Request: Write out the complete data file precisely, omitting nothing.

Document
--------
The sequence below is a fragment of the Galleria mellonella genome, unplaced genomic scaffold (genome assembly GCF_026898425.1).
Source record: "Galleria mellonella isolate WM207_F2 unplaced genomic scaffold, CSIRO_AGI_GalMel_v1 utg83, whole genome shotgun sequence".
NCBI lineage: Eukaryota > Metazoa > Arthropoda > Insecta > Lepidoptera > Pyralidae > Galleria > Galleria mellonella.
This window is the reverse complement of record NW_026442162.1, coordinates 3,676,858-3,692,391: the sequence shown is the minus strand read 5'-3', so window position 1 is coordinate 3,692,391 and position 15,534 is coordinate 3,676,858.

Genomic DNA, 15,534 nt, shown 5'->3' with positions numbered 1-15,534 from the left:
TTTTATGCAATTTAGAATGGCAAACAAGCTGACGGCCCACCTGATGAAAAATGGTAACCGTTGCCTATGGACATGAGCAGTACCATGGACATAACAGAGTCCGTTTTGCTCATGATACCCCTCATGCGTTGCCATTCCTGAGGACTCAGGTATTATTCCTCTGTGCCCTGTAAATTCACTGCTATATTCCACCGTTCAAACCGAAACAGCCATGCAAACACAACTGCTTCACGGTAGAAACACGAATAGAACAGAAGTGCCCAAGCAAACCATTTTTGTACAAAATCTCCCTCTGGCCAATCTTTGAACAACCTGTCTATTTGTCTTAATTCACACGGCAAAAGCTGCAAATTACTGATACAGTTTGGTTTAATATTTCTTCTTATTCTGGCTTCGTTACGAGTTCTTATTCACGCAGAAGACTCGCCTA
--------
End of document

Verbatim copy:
The sequence below is a fragment of the Galleria mellonella genome, unplaced genomic scaffold (genome assembly GCF_026898425.1).
Source record: "Galleria mellonella isolate WM207_F2 unplaced genomic scaffold, CSIRO_AGI_GalMel_v1 utg83, whole genome shotgun sequence".
NCBI lineage: Eukaryota > Metazoa > Arthropoda > Insecta > Lepidoptera > Pyralidae > Galleria > Galleria mellonella.
This window is the reverse complement of record NW_026442162.1, coordinates 3,676,858-3,692,391: the sequence shown is the minus strand read 5'-3', so window position 1 is coordinate 3,692,391 and position 15,534 is coordinate 3,676,858.

Genomic DNA, 15,534 nt, shown 5'->3' with positions numbered 1-15,534 from the left:
TTTTATGCAATTTAGAATGGCAAACAAGCTGACGGCCCACCTGATGAAAAATGGTAACCGTTGCCTATGGACATGAGCAGTACCATGGACATAACAGAGTCCGTTTTGCTCATGATACCCCTCATGCGTTGCCATTCCTGAGGACTCAGGTATTATTCCTCTGTGCCCTGTAAATTCACTGCTATATTCCACCGTTCAAACCGAAACAGCCATGCAAACACAACTGCTTCACGGTAGAAACACGAATAGAACAGAAGTGCCCAAGCAAACCATTTTTGTACAAAATCTCCCTCTGGCCAATCTTTGAACAACCTGTCTATTTGTCTTAATTCACACGGCAAAAGCTGCAAATTACTGATACAGTTTGGTTTAATATTTCTTCTTATTCTGGCTTCGTTACGAGTTCTTATTCACGCAGAAGACTCGCCTA